How does transfer get thwarted or fostered? How does genre play a role in transfer? How can RGCs support transfer? Our findings suggest it might be possible for faculty members in disciplines outside of writing studies to move beyond academic trigger words and mutt genres. The RGC offers one way to achieve this goal because it alleviates the vagueness of academic trigger words. As we demonstrate, the RGC is a simple yet potentially dramatic intervention. To move the conversation forward, we have framed the question of writing transfer as not simply one of generalizability of skills (Smit 133), but of whether faculty members in disciplines outside of writing studies can use a framework that enables them to better promote transfer of writing-related knowledge into disciplinary writing situations.

In our experience, working with the heuristics provided in the appendices allows faculty to engage in a metacognitive process that makes implicit knowledge explicit. By doing so, faculty help to create an institutional culture of “transfer-focused thinking,” where faculty are consciously designing assignments that activate students’ prior genre knowledge (Driscoll et al. n.p.). Moreover, these same heuristics can serve as pedagogical tools: they can be included on assignment sheets, structure in-class activities such as peer reviews or analysis of models of a genre, and serve as tools for evaluation and feedback. We suggest that RGCs can be used to build bridges between FYC and WAC courses at institutions with WAC programs. Even at institutions without WAC programs, RGCs are a design tool that, when widely adopted by faculty, can create a consistent framework for assigning writing that leads students to become effective writers and better meet faculty expectations. Widespread use of RGCs from FYC through senior honors thesis projects across the campus will create a unified approach to teaching writing, and potentially serve as a basis for conversation and collaboration among faculty across units. Workshops about constructing RGCs with disciplinary faculty at ours and other institutions have been well received. We anticipate that disciplinary faculty may also gain a deeper understanding of our FYC program’s purpose and scope.

We hope the RGC framework and accompanying examples facilitate its adoption in other institutional contexts. Ultimately, the RGC is a flexible heuristic that can be easily customized for multiple disciplines. If we can persuade faculty who assign writing in the disciplines to use RGCs consistently, they will be prompted to think in terms of genre when creating each chart. Students, too, who are already familiar with RGCs from FYC, would be able to jump in and begin to learn new genres specific to their disciplines. Genre transfer would be supported and enhanced. Widespread use of the RGC approach would also enable effective induction of students into a discipline, one teaching goal to which faculty in this study aspired. Our work also suggests that the assignment prompt must also avoid trigger words in order to limit confusion; designing a rhetorical situation, naming a genre, establishing a purpose, and defining a writerly role by means of a RGC is not in and of itself sufficient. Initially, faculty may struggle with creating a rhetorical ecology or using RGCs effectively as part of the writing assignments they design. However, the chart creates the conditions of possibility for what they really want: inventive assignments that invite high-quality student writing that reflects disciplinary expectations.


  1. Appendix 1: Interview Questions
  2. Appendix 2: List of Faculty and Their Disciplines

Appendix 1: Interview Questions

  1. Can you say something about the syllabuses that you’ve shared with us, particularly in terms of writing?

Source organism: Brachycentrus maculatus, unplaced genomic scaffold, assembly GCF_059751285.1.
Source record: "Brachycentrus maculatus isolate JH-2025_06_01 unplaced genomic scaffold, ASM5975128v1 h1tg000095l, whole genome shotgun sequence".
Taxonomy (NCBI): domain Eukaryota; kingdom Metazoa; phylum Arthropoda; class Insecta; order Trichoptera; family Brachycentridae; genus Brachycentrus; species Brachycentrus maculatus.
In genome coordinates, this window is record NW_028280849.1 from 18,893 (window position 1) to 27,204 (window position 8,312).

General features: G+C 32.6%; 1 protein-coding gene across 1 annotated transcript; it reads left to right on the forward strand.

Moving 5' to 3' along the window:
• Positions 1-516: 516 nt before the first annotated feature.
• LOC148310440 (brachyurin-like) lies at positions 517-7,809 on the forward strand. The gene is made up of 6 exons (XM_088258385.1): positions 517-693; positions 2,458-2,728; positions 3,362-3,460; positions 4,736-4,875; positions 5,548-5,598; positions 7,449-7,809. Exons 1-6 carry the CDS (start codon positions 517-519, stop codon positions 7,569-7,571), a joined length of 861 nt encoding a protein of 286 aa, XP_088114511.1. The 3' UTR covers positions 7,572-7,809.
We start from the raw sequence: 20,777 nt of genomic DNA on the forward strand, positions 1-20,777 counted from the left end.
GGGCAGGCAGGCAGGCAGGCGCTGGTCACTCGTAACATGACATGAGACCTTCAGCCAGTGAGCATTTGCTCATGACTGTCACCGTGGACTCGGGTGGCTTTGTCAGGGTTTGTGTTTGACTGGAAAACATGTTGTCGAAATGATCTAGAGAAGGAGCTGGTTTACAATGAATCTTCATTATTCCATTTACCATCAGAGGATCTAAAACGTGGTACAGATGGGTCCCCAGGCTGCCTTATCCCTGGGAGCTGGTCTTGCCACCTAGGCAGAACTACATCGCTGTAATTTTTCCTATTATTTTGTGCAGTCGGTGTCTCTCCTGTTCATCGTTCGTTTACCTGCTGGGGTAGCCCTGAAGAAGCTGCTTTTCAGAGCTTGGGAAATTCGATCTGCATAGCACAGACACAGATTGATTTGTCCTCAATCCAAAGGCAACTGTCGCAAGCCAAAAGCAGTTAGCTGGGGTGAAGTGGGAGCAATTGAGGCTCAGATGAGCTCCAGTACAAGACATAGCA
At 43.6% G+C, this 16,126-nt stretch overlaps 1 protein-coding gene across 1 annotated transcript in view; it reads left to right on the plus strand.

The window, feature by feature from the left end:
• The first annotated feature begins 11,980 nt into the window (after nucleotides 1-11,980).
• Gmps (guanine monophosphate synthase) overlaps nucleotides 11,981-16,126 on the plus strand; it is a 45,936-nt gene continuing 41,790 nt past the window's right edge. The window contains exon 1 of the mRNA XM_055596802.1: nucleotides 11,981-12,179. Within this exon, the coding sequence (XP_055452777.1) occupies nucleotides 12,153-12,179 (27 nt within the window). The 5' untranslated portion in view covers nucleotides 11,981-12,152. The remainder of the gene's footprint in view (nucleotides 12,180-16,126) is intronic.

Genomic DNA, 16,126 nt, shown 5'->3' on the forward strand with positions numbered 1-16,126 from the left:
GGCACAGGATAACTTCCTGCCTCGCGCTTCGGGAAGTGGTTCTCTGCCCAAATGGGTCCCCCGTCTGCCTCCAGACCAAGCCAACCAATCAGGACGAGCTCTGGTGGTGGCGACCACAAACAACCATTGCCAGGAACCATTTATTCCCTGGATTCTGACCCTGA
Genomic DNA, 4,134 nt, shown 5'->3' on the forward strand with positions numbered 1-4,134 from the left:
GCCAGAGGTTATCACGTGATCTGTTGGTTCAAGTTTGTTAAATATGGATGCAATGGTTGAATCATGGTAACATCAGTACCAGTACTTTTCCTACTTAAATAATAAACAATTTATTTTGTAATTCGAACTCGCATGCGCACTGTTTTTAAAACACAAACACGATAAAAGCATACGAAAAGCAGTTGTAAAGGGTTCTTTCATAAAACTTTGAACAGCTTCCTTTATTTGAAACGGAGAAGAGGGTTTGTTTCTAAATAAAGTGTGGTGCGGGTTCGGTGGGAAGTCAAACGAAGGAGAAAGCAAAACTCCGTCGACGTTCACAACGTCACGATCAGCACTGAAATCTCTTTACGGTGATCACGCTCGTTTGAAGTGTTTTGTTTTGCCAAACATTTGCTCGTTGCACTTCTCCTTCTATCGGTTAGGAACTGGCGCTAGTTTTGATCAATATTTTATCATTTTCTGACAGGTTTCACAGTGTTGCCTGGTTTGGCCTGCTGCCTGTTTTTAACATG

2. How would you describe the kind of writing you assign in your classes?

    1. Why do you assign these particular writing projects?

  3. What do you want students to get out of writing in your class?

  4. Sometimes faculty members do not feel that the first-year class prepares students sufficiently. What should students already know about writing before they come to your class?

  5. In general, how satisfied are you with the assignments that you get?

  6. What challenges or problems do you find in your students’ writing?

  7. Regarding evaluation, what are you looking for when research papers/student writing comes in?

    1. What qualities or criteria?

  8. What barriers do you face when you assign writing?

  9. What kind of support would you like as a faculty member when it comes to improving student writing?

  10. Would you be interested in working further with us [to revise and develop new writing assignments]?

Appendix 2: List of Faculty and Their Disciplines








Women’s and Gender Studies










Political Science




  1. However, the curriculum does include a requirement for students to take a “communication-intensive” course in some later semester, but not all departments offer such courses and the requirements for such courses are minimal and often unknown to instructors. (Return to text.)

  2. The study (#14-2403) received an IRB exemption. Faculty who participated in this study are members of the following departments: Anthropology, Chemistry, Economics, English, History, Philosophy, Physics, Political Science, Sociology, and Women’s and Gender Studies. (Return to text.)

  3. In addition to generating data for the research team, the interviews provided an occasion for faculty to reflect and think metacognitively about their writing assignment prompts and target genres. Some faculty requested follow-up meetings with the WPAs to discuss techniques for designing genre-based writing assignments and for sequencing writing activities throughout the course. (Return to text.)

  4. Furthermore, we know from our Writing Program that one benefit of asking students to produce real genres is that undergraduate publications increase. Students are prompted to submit their work to conferences, undergraduate journals, granting agencies, etc. and often get accepted or receive funding. (Return to text.)

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Beaufort, Anne. College Writing and Beyond: A New Framework for University Writing Instruction. Utah State UP, 2007.